So, if someone tells you to think positively, be a little suspicious, because someone doesn’t want you to think objectively. It really says, “Don’t think!” In the work place it’s code for being submissive, and in politics it’s used to silence dissent and maintain the status quo, even if doing so will doom a given government, country, society, or civilization itself.
4 replies on “Constructive versus positive thinking”
i wouldn’t call that a rant at all. Positive thinking amounts to ‘if you express disagreement with my positive thinking then you must be negative and therefore wrong.’ Positive thinking, as is implicit in your ‘constructive thinking’ contrast, has no content, no method – it is merely rhetorical policing. I don’t know if you’ve ever been caught in conversation with anyone who’s read that book, The Secret. Blimey. The logical extension of their view that physical reality is altered by thought (or magical thinking to give it its proper name) is that there are no causal forces beyond the self. So if you lose your job or get a disease then you are getting back what you gave out. Their evidence for this is that a few marginal scientists who endorsed the book are quoted in it. So on the one hand, the book rejects the authority to the mainstream science that would not endorse such views, while it embraces the authority of science that is implied by the institutional status of the marginal figures quoted.
Have you read Barbara Ehrenreich’s Smile or Die? Very recommended.
Have you encountered the phrase ‘going forward’? It’s used in UK business speak as a positive sounding substitute for ‘in the future’ it also implies that if you disagree with the statement that follows then you are negative, in this case because you would have to be either static or going backwards. Meanwhile, the phrase adds zero evidence to support any claims.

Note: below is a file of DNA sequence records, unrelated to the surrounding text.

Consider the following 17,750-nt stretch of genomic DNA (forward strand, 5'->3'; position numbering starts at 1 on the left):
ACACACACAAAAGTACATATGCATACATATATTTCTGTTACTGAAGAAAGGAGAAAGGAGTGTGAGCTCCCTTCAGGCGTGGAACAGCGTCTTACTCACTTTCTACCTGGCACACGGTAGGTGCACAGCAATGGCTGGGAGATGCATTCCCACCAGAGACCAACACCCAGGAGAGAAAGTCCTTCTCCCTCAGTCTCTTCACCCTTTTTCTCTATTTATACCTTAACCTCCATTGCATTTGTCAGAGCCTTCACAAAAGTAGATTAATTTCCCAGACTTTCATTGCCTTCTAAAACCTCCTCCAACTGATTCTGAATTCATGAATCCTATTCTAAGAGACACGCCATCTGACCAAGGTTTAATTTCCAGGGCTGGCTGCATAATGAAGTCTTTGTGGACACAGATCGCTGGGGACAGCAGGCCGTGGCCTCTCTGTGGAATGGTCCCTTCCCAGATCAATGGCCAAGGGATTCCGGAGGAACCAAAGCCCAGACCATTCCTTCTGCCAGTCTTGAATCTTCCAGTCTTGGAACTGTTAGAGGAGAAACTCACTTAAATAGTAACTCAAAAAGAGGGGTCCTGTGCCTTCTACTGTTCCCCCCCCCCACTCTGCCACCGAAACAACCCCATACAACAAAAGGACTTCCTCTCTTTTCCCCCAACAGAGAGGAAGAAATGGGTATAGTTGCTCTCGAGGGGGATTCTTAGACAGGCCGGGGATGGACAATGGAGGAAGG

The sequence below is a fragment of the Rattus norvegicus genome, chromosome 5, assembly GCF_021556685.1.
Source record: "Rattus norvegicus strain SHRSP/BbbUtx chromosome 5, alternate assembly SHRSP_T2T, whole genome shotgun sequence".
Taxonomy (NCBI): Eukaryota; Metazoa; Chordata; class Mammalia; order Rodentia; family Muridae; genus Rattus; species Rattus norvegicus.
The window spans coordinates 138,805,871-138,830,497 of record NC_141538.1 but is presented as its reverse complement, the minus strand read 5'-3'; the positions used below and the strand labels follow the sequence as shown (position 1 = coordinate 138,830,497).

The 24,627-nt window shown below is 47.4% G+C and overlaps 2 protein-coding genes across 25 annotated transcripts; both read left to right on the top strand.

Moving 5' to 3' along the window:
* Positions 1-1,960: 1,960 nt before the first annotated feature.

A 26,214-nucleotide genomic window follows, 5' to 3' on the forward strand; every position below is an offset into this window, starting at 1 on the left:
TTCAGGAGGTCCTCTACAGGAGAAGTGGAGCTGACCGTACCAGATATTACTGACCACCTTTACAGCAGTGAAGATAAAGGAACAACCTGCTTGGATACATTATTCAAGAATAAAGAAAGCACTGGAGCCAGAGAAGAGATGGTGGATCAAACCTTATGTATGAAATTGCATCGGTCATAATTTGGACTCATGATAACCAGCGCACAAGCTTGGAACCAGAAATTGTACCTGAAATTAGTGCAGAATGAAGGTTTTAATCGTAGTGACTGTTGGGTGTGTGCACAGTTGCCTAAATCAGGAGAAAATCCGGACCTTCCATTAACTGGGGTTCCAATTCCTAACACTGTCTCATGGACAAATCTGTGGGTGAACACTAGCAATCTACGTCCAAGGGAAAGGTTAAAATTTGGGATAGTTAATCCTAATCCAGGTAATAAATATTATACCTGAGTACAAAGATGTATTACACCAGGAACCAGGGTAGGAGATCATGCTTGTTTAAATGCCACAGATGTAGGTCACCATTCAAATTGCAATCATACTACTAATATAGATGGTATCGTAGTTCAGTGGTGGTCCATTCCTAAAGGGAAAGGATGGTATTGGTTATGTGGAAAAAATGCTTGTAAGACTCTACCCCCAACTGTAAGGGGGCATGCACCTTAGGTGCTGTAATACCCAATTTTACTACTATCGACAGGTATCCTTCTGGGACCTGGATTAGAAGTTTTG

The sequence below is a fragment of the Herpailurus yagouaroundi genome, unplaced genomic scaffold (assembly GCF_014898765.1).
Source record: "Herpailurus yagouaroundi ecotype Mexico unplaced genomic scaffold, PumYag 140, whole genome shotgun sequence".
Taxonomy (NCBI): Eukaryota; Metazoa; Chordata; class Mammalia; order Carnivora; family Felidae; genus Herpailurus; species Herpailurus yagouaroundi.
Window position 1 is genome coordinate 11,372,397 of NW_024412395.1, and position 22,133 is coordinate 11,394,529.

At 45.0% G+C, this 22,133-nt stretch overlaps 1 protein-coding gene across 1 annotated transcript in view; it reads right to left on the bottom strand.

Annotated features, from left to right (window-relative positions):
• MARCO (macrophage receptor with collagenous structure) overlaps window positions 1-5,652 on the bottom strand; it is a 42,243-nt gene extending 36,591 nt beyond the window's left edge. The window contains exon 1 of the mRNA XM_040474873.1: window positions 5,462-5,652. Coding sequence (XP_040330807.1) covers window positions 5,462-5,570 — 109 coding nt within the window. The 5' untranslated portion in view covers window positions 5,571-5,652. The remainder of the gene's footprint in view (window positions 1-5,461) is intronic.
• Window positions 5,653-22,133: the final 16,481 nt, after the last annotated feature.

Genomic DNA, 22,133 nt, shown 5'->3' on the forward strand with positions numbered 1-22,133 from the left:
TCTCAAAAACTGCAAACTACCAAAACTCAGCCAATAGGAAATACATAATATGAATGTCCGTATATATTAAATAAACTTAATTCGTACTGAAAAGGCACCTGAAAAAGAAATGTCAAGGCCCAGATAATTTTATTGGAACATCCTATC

Great post. Should be taught in schools just in case!
Thanks Jeff. I’ve come across the Barbara Ehrenreich, which I dug, and the other end of the spectrum I’ve encountered in many guises since I was still in my teens. You’re right, I’ve heard “going forward” recently. I’ve encountered most of this rhetoric in the corporate environment, and even in schools. I’ve always been a really good worker, but ultimately seen as a bad guy because I stand up for myself and am not afraid of managers or bosses. I had some great altercations with my Chinese boss in a private Chinese school because I caught him trying to rip me off. And I was brainwashed by Socrates early on into believing that “the unknown is always preferable to a known evil” in which case a new job is better than one that sucks, or is starting to suck.
‘I’ve always been a really good worker, but ultimately seen as a bad guy because I stand up for myself and am not afraid of managers or bosses.’
Yes, I’ve heard that artists can be difficult people.
Perhaps a bit more difficult to teat like doormats, because we likely validate ourselves through our art rather than through our station in a corporate hierarchy.